The National Association of Primary Care (NAPC) through its Innovation Programme has been supporting colleagues across the breadth of Primary Care to look beyond a pure medical interventions approach to addressing patient needs but to include a focus on wellbeing and proactive prevention.
The expert consensus is that when it comes to dealing with the needs of patients and carers with signs of cognitive problems or a diagnosis of dementia, primary care providers often find themselves lacking confidence and knowledge about what information and practical support might be suitable or, indeed available, particularly at a local level.
Building on the successful Health Education England’s (HEE) progress on awareness raising, in terms of knowledge, skills and attitudes for all those working in health and care, The National Association of Primary Care (NAPC) established the role of the Primary Care Navigator (PCN), providing e-learning, classroom training and mentoring for nominees from an initial group of 20 GP practices and 20 community pharmacies. The aim of this pilot was to learn how to support practices and pharmacies to increase synergies in addressing local health population priorities to find and use the resources available when dealing with dementia. Resources readily available for patients, carers and families.
By training front line non-clinical staff, who already deal with patients and carers on a day-to-day basis, to act as PCNs, and by providing up to date localised navigation tools, the PCN is empowering people to “pull” the integrated help and support they need from all sectors to encourage a more effective self-management approach.
Sally Kitt, NAPC COO said “The PCN does not ‘fix people’s problems’, or duplicate other roles that are already established, but they direct patients and carers to the wealth of support that is already out there in order to empower them stay out of crisis and increase wellbeing whatever their conditions.”
The programme ran from June 2014 to February 2015 with baseline and end of project measurements taken to assess the impact and uptake of the PCN role. Measureable positive impact was seen from raising awareness and understanding within the Primary Care setting as providers developed new connections and worked collaboratively. Patient feedback and experience improved as PCNs were able to listen and discover what their patients and carers really needed in terms of their own self-care, lifestyle and wellbeing.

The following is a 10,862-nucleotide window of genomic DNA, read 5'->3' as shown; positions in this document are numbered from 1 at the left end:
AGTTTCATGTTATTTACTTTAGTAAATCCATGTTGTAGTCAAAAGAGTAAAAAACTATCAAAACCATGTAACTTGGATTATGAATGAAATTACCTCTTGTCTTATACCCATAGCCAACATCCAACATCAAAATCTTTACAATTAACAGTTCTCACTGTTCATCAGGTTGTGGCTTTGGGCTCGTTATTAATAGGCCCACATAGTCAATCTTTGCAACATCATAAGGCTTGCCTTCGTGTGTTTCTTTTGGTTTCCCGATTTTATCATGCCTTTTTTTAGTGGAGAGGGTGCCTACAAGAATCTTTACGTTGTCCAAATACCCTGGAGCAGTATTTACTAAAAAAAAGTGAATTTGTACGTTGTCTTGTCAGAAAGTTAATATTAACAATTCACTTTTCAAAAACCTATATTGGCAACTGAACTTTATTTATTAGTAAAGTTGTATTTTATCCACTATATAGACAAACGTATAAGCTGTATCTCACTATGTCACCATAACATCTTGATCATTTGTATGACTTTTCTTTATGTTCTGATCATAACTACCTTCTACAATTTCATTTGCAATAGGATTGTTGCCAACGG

A strong focus for this project was to understand the elements that would enable sustainability and scalability of such a role. The report highlights the learning gathered in terms of the barriers and enablers to making Primary Care Navigators an integral role in local service provision, not just from the perspective of an innovation project but from those doing and continuing the role as illustrated in the two mentioned case studies.
Dr Nav Chana, NAPC Chairman said “I commend this report in the light of the recent survey undertaken by the Alzheimer’s Society. NAPC see the Primary Care Navigator role as central in not only assisting colleagues in General Practice and Primary Care and the demands they face but more importantly as part of the solution in giving the vital support needed for those with Dementia.”
What next? The NAPC have expanded the Primary Care Navigator role piloting a further project which will the skills of Health Champions in Lambeth to act as PCNs for diabetes. The NAPC are committed to the PCN role already proving its value in the area of dementia and diabetes with a vision to extend this role nationally across all long-term conditions.